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A History of Pantomime by R. J. Broadbent

Produced at Covent Garden Grimaldi


"Ladies

and Gentlemen:--In putting off the Clown's garment, allow me to drop also the Clown's taciturnity, and address you in a few parting sentences. I entered early on this course of life, and leave it prematurely. Eight-and-forty years only have passed over my head--but I am going as fast down the hill of life as that older Joe--John Anderson. Like vaulting ambition, I have overleaped myself, and pay the penalty in an advanced old age. If I have now any aptitude for tumbling it is through bodily infirmity, for I am worse on my feet than I used to be on my head. It is four years since I jumped my last jump--filched my last oyster--boiled my last sausage--and set in for retirement. Not quite so well provided for, I must acknowledge, as in the days of my Clownship, for then, I dare say, some of you remember, I used to have a fowl in one pocket and sauce for it in the other.

"To-night has seen me assume the motley for a short time--it clung to my skin as I took it off, and the old cap and bells rang mournfully as I quitted them for ever.

"With the same respectful feelings as ever do I find myself in your presence--in the presence of my last audience--this kindly assemblage so happily contradicting the adage that a favourite has no friends. For the benvolence that brought you hither--accept, ladies and gentlemen, my warmest and most grateful thanks, and believe, that of one and all, Joseph Grimaldi takes a double leave,

with a farewell on his lips, and a tear in his eyes.

"Farewell! That you and yours may ever enjoy that greatest earthly good--health, is the sincere wish of your faithful and obliged servant. God bless you all!"

Poor Joe was buried in the burying-ground of St. James' Chapel, on Pentonville Hill, and in a grave next to his friend, Charles Dibdin. May the earth lie lightly over him!

CHAPTER XVII.

Plots of the old form of Pantomimes--A description of "Harlequin and the Ogress; or the Sleeping Beauty of the Wood," produced at Covent Garden--Grimaldi, _Pere et Fils_--Tom Ellar, the Harlequin, and Barnes, the Pantaloon--An account of the first production of the "House that Jack built," at Covent Garden--Spectacular display--Antiquity and Origin of some Pantomimic devices--Devoto, Angelo, and French, the Scenic Artists--Transparencies--Beverley--Transformation Scenes.

Of the plots of the old form of Pantomime and what these entertainments were generally like, graphically, does Planche describe them.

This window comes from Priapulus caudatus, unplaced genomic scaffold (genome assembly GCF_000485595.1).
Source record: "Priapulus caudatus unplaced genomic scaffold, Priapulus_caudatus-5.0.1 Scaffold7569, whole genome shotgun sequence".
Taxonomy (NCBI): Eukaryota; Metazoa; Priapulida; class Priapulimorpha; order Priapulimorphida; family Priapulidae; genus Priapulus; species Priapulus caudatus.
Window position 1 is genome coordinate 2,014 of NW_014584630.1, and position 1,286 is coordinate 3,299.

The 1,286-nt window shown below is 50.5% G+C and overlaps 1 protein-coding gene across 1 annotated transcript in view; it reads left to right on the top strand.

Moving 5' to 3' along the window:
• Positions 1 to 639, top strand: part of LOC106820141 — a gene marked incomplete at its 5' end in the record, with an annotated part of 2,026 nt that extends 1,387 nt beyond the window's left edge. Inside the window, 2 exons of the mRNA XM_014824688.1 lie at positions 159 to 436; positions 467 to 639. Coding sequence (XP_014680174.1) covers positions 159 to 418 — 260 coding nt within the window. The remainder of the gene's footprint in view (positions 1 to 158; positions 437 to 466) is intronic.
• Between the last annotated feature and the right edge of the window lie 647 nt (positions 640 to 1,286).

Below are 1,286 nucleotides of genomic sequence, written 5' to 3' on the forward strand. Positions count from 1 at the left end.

How different (he says) were the Christmas Pantomimes of my younger days. A pretty story--a nursery tale--dramatically told, in which "the course of true love never did run smooth," formed the opening; the characters being a cross-grained old father, with a pretty daughter, who had two suitors--one a poor young fellow, whom she preferred, the other a wealthy fop, whose pretensions were, of course, favoured by the father. There was also a body servant of some sort in the old man's establishment. At the moment when the young lady was about to be forcibly married to the fop she despised, or, on the point of eloping with the youth of her choice, the good fairy made her appearance, and, changing the refractory pair into Harlequin and Columbine, the old curmudgeon into Pantaloon, and the body servant into Clown: the two latter in company with the rejected "lover," as he was called, commenced the pursuit of the happy pair, and the "comic business" consisted of a dozen or more cleverly constructed scenes, in which all the tricks and changes had a meaning, and were introduced as contrivances to favour the escape of Harlequin and Columbine, when too closely followed by their enemies. There was as regular a plot as might be found in a melodrama. An interest in the chase which increased the admiration of the ingenuity and the enjoyment of the fun of the tricks, by which the runaways escaped capture, till the inevitable "dark scene" came, a cavern or a forest, in which they were overtaken, seized, and the magic wand, which had so uniformly aided them, snatched from the grasp of the despairing Harlequin, and flourished in triumph by the Clown. Again at the critical moment the protecting fairy appeared, and, exacting the consent of the father to the marriage of the devoted couple, transported the whole party to what was really a grand last scene, which everybody did wait for. There was some congruity, some dramatic construction, in such Pantomimes; and then the acting. For it was acting, and first-rate acting.


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